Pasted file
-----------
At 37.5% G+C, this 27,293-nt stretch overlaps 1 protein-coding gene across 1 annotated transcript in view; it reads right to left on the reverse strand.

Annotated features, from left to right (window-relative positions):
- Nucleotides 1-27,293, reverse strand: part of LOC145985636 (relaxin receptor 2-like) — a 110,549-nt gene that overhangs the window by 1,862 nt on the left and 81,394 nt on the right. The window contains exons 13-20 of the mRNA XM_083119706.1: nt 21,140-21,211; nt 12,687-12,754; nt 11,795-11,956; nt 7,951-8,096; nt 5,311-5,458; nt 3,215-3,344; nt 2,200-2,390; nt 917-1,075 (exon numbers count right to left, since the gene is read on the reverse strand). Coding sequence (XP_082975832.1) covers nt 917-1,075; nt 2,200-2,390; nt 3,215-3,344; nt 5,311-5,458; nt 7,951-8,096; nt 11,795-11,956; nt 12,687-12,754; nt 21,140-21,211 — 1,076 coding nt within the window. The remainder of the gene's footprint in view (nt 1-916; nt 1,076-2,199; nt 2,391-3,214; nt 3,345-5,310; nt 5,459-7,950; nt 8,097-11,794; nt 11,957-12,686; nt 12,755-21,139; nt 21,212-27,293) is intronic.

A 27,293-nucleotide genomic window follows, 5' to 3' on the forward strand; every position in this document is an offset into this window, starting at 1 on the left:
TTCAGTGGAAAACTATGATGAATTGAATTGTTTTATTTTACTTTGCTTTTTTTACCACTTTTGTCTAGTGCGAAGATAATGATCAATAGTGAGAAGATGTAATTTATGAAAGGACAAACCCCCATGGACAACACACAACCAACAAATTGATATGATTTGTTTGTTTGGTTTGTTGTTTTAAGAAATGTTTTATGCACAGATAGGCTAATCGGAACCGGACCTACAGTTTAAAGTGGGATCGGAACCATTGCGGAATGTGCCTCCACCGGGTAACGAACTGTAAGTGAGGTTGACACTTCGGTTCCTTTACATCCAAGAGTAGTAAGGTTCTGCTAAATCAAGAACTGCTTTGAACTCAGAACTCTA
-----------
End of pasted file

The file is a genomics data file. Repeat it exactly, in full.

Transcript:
At 37.5% G+C, this 27,293-nt stretch overlaps 1 protein-coding gene across 1 annotated transcript in view; it reads right to left on the reverse strand.

Annotated features, from left to right (window-relative positions):
- Nucleotides 1-27,293, reverse strand: part of LOC145985636 (relaxin receptor 2-like) — a 110,549-nt gene that overhangs the window by 1,862 nt on the left and 81,394 nt on the right. The window contains exons 13-20 of the mRNA XM_083119706.1: nt 21,140-21,211; nt 12,687-12,754; nt 11,795-11,956; nt 7,951-8,096; nt 5,311-5,458; nt 3,215-3,344; nt 2,200-2,390; nt 917-1,075 (exon numbers count right to left, since the gene is read on the reverse strand). Coding sequence (XP_082975832.1) covers nt 917-1,075; nt 2,200-2,390; nt 3,215-3,344; nt 5,311-5,458; nt 7,951-8,096; nt 11,795-11,956; nt 12,687-12,754; nt 21,140-21,211 — 1,076 coding nt within the window. The remainder of the gene's footprint in view (nt 1-916; nt 1,076-2,199; nt 2,391-3,214; nt 3,345-5,310; nt 5,459-7,950; nt 8,097-11,794; nt 11,957-12,686; nt 12,755-21,139; nt 21,212-27,293) is intronic.

A 27,293-nucleotide genomic window follows, 5' to 3' on the forward strand; every position in this document is an offset into this window, starting at 1 on the left:
TTCAGTGGAAAACTATGATGAATTGAATTGTTTTATTTTACTTTGCTTTTTTTACCACTTTTGTCTAGTGCGAAGATAATGATCAATAGTGAGAAGATGTAATTTATGAAAGGACAAACCCCCATGGACAACACACAACCAACAAATTGATATGATTTGTTTGTTTGGTTTGTTGTTTTAAGAAATGTTTTATGCACAGATAGGCTAATCGGAACCGGACCTACAGTTTAAAGTGGGATCGGAACCATTGCGGAATGTGCCTCCACCGGGTAACGAACTGTAAGTGAGGTTGACACTTCGGTTCCTTTACATCCAAGAGTAGTAAGGTTCTGCTAAATCAAGAACTGCTTTGAACTCAGAACTCTA